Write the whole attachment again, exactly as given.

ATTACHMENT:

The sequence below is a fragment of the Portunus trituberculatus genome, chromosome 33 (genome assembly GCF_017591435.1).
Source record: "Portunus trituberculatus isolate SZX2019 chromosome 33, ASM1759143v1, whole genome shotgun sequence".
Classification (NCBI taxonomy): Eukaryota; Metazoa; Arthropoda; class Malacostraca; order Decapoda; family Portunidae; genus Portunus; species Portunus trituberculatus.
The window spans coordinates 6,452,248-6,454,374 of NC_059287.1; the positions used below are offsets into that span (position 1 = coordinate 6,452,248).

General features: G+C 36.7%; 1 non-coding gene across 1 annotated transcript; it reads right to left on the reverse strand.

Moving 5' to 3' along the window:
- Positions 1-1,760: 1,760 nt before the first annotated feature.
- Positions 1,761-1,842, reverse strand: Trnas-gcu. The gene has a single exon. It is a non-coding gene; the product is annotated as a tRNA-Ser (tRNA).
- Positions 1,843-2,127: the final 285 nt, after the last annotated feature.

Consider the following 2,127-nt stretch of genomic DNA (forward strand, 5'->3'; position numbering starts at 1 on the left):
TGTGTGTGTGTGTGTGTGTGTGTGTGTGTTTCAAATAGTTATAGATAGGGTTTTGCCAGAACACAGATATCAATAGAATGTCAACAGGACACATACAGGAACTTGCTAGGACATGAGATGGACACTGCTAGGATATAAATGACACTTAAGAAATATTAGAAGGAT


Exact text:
The sequence below is a fragment of the Portunus trituberculatus genome, chromosome 33 (genome assembly GCF_017591435.1).
Source record: "Portunus trituberculatus isolate SZX2019 chromosome 33, ASM1759143v1, whole genome shotgun sequence".
Classification (NCBI taxonomy): Eukaryota; Metazoa; Arthropoda; class Malacostraca; order Decapoda; family Portunidae; genus Portunus; species Portunus trituberculatus.
The window spans coordinates 6,452,248-6,454,374 of NC_059287.1; the positions used below are offsets into that span (position 1 = coordinate 6,452,248).

General features: G+C 36.7%; 1 non-coding gene across 1 annotated transcript; it reads right to left on the reverse strand.

Moving 5' to 3' along the window:
- Positions 1-1,760: 1,760 nt before the first annotated feature.
- Positions 1,761-1,842, reverse strand: Trnas-gcu. The gene has a single exon. It is a non-coding gene; the product is annotated as a tRNA-Ser (tRNA).
- Positions 1,843-2,127: the final 285 nt, after the last annotated feature.

Consider the following 2,127-nt stretch of genomic DNA (forward strand, 5'->3'; position numbering starts at 1 on the left):
TGTGTGTGTGTGTGTGTGTGTGTGTGTGTTTCAAATAGTTATAGATAGGGTTTTGCCAGAACACAGATATCAATAGAATGTCAACAGGACACATACAGGAACTTGCTAGGACATGAGATGGACACTGCTAGGATATAAATGACACTTAAGAAATATTAGAAGGAT